Frontiers in Nanotechnology Seminar Series – Candice Hatcher-Solis
Research Biological Scientist
Air Force Research Laboratory
Neurobiological effects of transcranial direct current stimulation
Transcranial direct current stimulation (tDCS) is the application of low intensity current through non-invasive electrodes on the head that target specific areas of the brain. tDCS enhances learning and memory in human subjects, but the underlying mechanisms remain unclear. Previous work has established that tDCS enhances synaptic plasticity, but more studies are needed to associate neurobiological changes with behavioral performance and determine mechanism. Here, we have employed a rodent model to test the effects of tDCS on behavioral performance and protein expression in neuronal pathways. The passive avoidance test was used to test the effect of tDCS timing on behavioral performance. Proteomics analysis on rat hippocampal synaptic proteins was employed to obtain more information about tDCS-affected neural pathways involved in learning and memory. We hypothesized tDCS would significantly upregulate hippocampal proteins associated with learning and memory in rats with enhanced performance in the passive avoidance test. In my talk, I will discuss our results for tDCS-induced enhancement of memory acquisition and provide molecular evidence that anodal tDCS modifies rat hippocampal synaptoneurosomes in a manner consistent with enhanced memory.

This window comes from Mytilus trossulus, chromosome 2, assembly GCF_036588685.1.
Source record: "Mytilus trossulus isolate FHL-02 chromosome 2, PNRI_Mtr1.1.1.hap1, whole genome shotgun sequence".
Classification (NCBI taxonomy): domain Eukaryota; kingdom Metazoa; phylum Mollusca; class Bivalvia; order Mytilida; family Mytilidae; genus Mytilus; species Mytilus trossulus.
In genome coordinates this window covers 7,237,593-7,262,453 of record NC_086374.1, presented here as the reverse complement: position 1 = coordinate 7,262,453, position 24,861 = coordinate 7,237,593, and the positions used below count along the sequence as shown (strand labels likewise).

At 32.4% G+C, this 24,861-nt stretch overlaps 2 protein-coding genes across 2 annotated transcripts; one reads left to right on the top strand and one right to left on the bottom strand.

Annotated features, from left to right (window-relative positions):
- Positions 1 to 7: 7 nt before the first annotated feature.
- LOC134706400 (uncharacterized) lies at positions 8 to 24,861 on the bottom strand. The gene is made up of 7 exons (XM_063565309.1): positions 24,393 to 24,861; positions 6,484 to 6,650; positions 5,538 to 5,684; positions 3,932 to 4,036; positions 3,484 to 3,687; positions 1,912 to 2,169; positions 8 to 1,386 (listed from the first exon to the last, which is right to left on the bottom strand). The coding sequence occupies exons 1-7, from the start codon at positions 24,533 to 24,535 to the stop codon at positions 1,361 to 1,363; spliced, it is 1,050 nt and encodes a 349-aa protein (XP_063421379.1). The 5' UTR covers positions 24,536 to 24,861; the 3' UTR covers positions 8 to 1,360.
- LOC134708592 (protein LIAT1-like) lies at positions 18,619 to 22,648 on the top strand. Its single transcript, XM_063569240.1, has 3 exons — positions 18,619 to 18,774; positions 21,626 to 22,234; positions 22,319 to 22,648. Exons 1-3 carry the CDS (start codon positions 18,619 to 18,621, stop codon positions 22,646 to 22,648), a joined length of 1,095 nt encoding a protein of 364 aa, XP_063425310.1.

Candice Hatcher-Solis is a Research Biological Scientist for the Air Force Research Laboratory (AFRL). She received her B.A. from The College of William and Mary in History and her Ph.D. from Virginia Commonwealth University School of Medicine in Physiology and Biophysics. Her dissertation research examined molecular targets for Parkinson’s disease utilizing in vitro models and electrophysiology. She continued this line of research at the National Institute on Drug Abuse Intramural Research Program investigating the effect of antiparkinsonian therapeutics on neurotransmitter release in the brain and behavioral performance using rodent models. At the AFRL, she is the Lead for Neurobiology of Cognitive Performance research. Her research interests include neuromodulation and biomarker discovery for cognitive enhancement/stress resilience. Her current work focuses on understanding the underlying mechanisms for the effects of brain stimulation on cognition.